I’m back! And ready to face a food challenge…with some unusual ingredients in an autumnal dessert.
September was, as you can see from the null points on my archives, a quiet month on Red Bistro, though far from a quiet month in my life. The first two weeks I was in the UK taking a holiday, it’s true, but always cooking up (undocumented) meals for my parents and offspring in what turned out to be a surprising Indian summer there. Back in Malta mid month saw me drowning in school book and uniform lists. Getting Jacob not only back to a routine but starting his first year at senior school was a shock to all our systems. Welcome back dark starts at 0615 and the mad-dash hour of a cooked breakfast (yes, we’re moving from wheat to protein as a pick-me-up for the day), lunchboxes and chivying. The other reason for my lack of posts the past weeks – now that I am ladling on excuses – is my new food-related idea that needs extra hours thought and a good dose of networking to get going. More on that before Christmas (dare I say that word already?).
Back to the post and recipe at hand, and to why this cheesecake has some tricky ingredients in it that its name doesn’t suggest.
Over summer, we had a lot of TV dinners. Not something you might associate with a Mediterranean climate that should see us eating al fresco. The intense humidity that kicked in during August and which has loomed large all autumn too (relief came yesterday with a strong north-westerly) forced us to retreat to the aircon and large-screen TV in my husband’s office. We discovered ‘The Food Network’ big time! And one programme in particular has been compulsive viewing over TV dinners: ‘Chopped‘, which sees four chefs facing mystery ingredient baskets as they pit it out against each other over three rounds of appetizer, entree’ and dessert; until only one is left standing as the Chopped Champion. How we loved the tables being turned on the judges in one episode. Chopped losers no doubt rubbed hands in glee at the nightmare baskets of ingredients facing the judges turned competitors.
As a test to myself and a rap on the knuckles for being so long a time out of the Red Bistro public kitchen on this blog, I’ve given myself a basket of Chopped ingredients to see what I can make of them – without the pressure that the TV pro chefs face of course. I’ve also started the wrong way around with dessert; I didn’t make myself a 50th birthday cake the other day, so I’ll indulge with sweets first.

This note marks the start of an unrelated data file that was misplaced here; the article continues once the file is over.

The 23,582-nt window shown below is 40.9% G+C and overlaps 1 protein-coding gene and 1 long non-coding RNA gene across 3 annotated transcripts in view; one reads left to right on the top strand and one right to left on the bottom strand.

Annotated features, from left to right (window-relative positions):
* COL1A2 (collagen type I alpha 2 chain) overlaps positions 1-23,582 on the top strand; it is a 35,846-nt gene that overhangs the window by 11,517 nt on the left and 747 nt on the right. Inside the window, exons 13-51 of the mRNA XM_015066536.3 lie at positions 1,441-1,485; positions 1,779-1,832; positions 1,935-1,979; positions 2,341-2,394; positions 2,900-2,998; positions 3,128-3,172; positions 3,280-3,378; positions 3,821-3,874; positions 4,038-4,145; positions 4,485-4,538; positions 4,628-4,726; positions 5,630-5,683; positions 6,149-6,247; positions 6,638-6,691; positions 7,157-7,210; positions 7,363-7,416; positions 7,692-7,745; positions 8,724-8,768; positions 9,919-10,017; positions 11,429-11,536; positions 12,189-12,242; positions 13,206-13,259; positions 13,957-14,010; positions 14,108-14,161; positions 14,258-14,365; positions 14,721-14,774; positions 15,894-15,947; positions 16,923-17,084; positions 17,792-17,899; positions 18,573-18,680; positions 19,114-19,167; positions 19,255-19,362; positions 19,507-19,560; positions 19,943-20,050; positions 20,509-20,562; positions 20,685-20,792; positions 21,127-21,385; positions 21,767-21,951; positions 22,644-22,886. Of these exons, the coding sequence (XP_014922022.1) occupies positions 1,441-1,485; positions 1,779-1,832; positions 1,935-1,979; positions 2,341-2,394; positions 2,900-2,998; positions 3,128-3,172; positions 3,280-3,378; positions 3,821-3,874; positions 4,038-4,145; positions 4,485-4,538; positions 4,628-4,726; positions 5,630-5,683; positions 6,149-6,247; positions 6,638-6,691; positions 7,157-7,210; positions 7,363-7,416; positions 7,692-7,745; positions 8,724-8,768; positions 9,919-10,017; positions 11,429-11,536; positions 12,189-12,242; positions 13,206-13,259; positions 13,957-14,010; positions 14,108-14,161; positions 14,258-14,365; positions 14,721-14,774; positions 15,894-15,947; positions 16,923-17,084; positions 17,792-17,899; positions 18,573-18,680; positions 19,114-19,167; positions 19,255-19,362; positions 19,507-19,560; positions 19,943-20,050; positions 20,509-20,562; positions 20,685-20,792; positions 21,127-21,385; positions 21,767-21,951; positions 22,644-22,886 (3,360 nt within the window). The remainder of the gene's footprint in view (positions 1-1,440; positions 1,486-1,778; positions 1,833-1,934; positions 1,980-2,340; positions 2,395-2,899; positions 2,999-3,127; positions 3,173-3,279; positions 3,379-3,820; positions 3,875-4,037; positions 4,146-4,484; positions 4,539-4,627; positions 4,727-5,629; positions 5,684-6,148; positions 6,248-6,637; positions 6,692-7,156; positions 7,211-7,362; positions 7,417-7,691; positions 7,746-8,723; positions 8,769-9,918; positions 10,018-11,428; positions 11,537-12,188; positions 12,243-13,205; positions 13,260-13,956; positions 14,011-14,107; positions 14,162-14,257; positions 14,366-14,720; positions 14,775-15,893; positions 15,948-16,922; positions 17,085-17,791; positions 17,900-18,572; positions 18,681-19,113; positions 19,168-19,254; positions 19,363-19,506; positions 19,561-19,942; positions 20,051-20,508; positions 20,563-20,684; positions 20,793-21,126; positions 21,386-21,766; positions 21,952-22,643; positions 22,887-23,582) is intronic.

My ‘basket’ does have some of my fave ingredients even though I’ve never had to combine all before into a single dish, nor a single sweet one. They are: White Chocolate; Basil; Pasta; and Tomatoes. All featured a few weeks ago on a Chopped dessert round.
They cry out for cannoli. But the pasta is too small to fill and would need pre-cooking and frying; not something I relish. As Chopped is a US programme, how about an America cheesecake with the pasta whacked up small along with digestives for the base? Possibly. J had an awful lemon cheesecake last weekend from a well-known cafe’ here in Malta. It was cloyingly sweet and sickly – the judges hate overly sweet desserts. The basil and some zingy, firm green lemons which are in season now will off-set any sweetness, though I’ll go easy on the sugar as the white chocolate will add plenty more. I created a red berry syrup to ‘repurpose’ (a word favoured by Chopped judges) the tomatoes. Yes, they’d probably say I’ve masked their taste, but at least they added bulk and colour. Autumn tomatoes aren’t very ripe anyway so need some help. My white chocolate was blended in and also shaved over the cheesecake to serve.
The photos probably show you, I hope, that the dessert looked presentable. As to creativity – well, I’ll let you be the judge, and on taste, should you make it don’t bother with pasta in the base, and go easy on basil in the topping! Unlike Chopped contestants, I get another go at this. But rest assured, it didn’t half work well! Basil and lemon give a nice tart flavour which combines well with the sweeter balsamic tomato and berry ‘reduction’ (faux jam or sauce in my book, but Chopped chefs love the word ‘reduction’). I’ve written the recipe up with the basil but minus the pasta and tomatoes, to make life easier for you. Quite enough for one of us to take the challenge, and I felt the whacking up pasta and peeling and de-seeding tomatoes just an extra imposition.